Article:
See all of Lotti’s posts.

Animals, Conservation, Megan, Wildlife

How to Create a Butterfly Garden - Butterfly on Stem of Plant

Butterflies are beautiful insects and fascinating to watch. The purpose of butterfly gardening is to produce an outdoor space that attracts butterflies. Who doesn’t enjoy seeing fluttering about in their garden? Butterflies feed on nectar and there are many nectar-producing plants that will help attract butterflies. You can also provide a place for butterflies to rest and create an area for puddling. This is a interesting behaviour that occurs in other insects as well as butterflies. In involves insects sucking up fluid from rotting plant matter, ensuring they get the minerals they need. Read on to find out more about creating a butterfly garden that will be sure to thrive!

Importance of Butterfly Conservation

Putting time into creating a butterfly garden can in turn contribute to increasing the butterfly population, which has been on the decline in the UK since 1976. A lot of this is down to destruction of natural habitats due to urbanisation. Butterfly species have also struggled to cope with changing climates.

Butterflies are widely considered an indicator of environmental health; their decline is of great concern to charities like Butterfly Conservation. Taking small steps such as starting a butterfly garden helps increase the chance of native species surviving these severe changes in environment. You never know – your butterfly garden might contribute to stopping the extinction of a certain endangered species!

Going Organic

Butterflies are insects and therefore, as you may have guessed, are not fans of insecticides and pesticides. As creating a butterfly garden is a contribution to the conservation of their species in itself, it is best paired with going organic. Chemicals like pesticides are toxic to butterflies. Additionally laying off from using them will mean the population of beneficial insects in your garden will grow.

There are plenty of ways to rid of pests using biological methods that will not harm butterflies and any other beneficial insects. You can find out more about going organic in your garden in our blog post here.

Butterfly Species Native to the UK

Knowing which butterflies are native to your area is essential when creating a butterfly garden. It will help you know what species of plants you should plant, as well as aid you in the identification of the butterflies that visit your garden. Common butterflies you might see in the UK include

  • Holly blue
  • Comma
  • Speckled Wood
  • Red Admiral
  • Orange Tip

What to Plant in a Butterfly Garden

How to Create a Butterfly Garden - Lavender Plant

The plants that are most likely to attract butterflies are ones whose flowers produce nectar and pollen in abundance. Choosing a variety of different plants like this will allow different species of butterfly to pick and choose their preferred nectar. Plants that attract butterflies include lavender, butterfly bush, daylily and vervain. Other wildflowers and old-fashioned flowers will also attract butterflies. Plant a diverse range of plants that bloom throughout each season. This allows butterflies access to pollen and nectar all year round.

It is also important to plant host plants for butterflies to home their caterpillars. Vegetable plants and herbs work best for this.  These will also provide a food source for caterpillars when they hatch. Suitable plants include fennel, nettle, milkweed and thistle.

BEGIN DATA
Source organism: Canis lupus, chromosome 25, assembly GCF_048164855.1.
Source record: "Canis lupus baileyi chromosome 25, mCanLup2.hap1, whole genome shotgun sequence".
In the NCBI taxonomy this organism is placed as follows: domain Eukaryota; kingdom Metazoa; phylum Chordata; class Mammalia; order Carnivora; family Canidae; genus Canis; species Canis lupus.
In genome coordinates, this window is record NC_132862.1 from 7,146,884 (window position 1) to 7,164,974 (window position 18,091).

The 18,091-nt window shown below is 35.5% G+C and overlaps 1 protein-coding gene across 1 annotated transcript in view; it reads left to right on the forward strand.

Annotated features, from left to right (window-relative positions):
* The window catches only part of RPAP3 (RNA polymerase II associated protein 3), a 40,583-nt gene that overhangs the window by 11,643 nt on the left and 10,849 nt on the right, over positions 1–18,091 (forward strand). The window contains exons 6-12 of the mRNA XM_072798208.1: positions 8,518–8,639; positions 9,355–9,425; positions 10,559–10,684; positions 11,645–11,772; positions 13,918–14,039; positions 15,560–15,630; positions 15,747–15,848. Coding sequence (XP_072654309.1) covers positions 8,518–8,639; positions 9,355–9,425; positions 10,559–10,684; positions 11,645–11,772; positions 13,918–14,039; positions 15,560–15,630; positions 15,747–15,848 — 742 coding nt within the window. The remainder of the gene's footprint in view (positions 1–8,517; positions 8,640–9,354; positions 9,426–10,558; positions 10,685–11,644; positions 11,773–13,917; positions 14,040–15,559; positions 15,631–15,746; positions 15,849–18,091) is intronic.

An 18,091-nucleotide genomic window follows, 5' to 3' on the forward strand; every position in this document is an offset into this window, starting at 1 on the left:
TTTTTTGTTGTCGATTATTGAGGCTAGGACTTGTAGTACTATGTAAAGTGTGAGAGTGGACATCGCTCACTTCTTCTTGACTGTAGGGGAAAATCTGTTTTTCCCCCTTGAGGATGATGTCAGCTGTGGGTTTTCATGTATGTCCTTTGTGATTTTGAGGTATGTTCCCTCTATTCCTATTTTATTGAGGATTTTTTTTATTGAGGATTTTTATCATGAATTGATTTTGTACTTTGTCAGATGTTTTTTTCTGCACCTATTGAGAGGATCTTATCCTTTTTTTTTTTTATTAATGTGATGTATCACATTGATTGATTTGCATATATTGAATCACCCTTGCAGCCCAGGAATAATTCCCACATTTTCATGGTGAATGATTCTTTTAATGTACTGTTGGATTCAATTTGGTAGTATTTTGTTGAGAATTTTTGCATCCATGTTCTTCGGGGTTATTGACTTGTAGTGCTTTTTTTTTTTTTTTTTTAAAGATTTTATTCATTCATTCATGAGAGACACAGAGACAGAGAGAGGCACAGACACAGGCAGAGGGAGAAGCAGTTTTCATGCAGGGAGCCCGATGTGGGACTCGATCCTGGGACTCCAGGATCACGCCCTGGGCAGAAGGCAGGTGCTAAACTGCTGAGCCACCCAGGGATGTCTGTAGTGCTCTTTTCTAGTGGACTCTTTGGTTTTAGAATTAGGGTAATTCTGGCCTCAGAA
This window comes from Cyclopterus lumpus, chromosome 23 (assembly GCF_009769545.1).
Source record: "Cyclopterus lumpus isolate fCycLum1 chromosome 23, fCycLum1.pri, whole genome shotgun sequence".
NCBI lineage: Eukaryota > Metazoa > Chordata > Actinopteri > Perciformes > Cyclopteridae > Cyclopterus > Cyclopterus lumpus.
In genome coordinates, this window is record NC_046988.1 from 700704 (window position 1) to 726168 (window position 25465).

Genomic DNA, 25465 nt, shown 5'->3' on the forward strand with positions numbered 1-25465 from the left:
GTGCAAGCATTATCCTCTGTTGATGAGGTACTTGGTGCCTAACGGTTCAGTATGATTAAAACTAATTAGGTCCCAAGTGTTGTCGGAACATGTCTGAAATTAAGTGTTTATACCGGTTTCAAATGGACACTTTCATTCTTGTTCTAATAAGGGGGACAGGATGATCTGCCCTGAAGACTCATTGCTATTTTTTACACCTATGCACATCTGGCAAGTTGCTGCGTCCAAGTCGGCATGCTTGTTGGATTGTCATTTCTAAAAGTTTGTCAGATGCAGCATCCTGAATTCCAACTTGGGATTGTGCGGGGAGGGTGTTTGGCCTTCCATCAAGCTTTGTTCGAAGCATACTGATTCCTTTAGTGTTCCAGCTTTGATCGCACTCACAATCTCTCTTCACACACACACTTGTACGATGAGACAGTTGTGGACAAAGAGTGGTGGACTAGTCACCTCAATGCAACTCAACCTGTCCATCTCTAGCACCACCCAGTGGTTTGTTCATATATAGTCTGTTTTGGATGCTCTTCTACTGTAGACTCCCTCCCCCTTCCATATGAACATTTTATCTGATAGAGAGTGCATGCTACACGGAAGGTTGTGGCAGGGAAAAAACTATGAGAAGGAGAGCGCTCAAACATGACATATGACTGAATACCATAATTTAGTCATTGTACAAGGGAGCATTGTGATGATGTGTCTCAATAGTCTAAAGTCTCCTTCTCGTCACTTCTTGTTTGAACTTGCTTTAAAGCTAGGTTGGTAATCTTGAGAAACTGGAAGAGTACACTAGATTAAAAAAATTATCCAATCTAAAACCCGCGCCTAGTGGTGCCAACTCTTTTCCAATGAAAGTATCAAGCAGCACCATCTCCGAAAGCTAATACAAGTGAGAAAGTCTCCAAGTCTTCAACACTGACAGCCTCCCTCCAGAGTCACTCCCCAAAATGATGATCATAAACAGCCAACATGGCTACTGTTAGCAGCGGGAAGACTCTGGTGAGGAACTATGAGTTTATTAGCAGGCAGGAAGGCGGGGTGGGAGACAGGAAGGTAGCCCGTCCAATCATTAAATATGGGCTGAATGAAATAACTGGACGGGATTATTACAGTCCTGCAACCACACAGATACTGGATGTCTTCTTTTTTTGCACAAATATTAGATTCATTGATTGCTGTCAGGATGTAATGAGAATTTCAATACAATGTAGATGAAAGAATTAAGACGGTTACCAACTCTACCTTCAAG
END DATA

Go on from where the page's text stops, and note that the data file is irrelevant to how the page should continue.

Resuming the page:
Food & Water for Butterflies

How to Create a Butterfly Garden - Two Butterflies on Plate Eating Fruit

As with any creature, butterflies require food and water to survive. You can provide them with a water source by installing a bird bath. This in turn helps other wildlife such as birds. You could even plan out a water garden, which is a pond built for the purpose of housing aquatic plants. A more straightforward way to provide a water source is to dig a shallow hole, ensure it is damp and cover it with sand. This method also provides provide butterflies an area to puddle.

Butterflies’ main food source is nectar so planting nectar-producing plants will in turn provide them with food. In addition, butterflies enjoy the sugar from ripe fruit such as bananas or oranges. Place any fruit scraps on a shallow plate in the garden and cover with fruit juice to prevent it drying up. If you have any fruit trees outside, resist picking up and composting the rotting fruit. Leave it out for butterflies to feast on.

Butterfly Watching

How to Create a Butterfly Garden - Table and Chairs in Garden

Butterfly watching is a fascinating and enjoyable pastime which can also be a very mindful experience. Watch out your window, or take a seat outside, whatever you prefer. Quietly watch whilst butterflies fly from flower to flower and feed on nectar. Admire their beautiful wings whilst observing them resting as they recharge after expending energy flying. Butterfly watching is one of the joys that comes with creating a butterfly garden right on your doorstep.

Overall, creating a butterfly garden is a truly rewarding experience. You are sure to enjoy admiring the diverse range of species that it will bring to your garden. Furthermore you will be contributing to the conservation of UK butterflies and helping the environment, which is definitely as plus!

Megan at PrimroseMegan works in the Primrose marketing team. When she is not at her desk you will find her half way up a hill in the Chilterns
or enjoying the latest thriller series on Netflix. Megan also enjoys cooking vegetarian feasts with veggies from her auntie’s vegetable garden.

See all of Megan’s posts.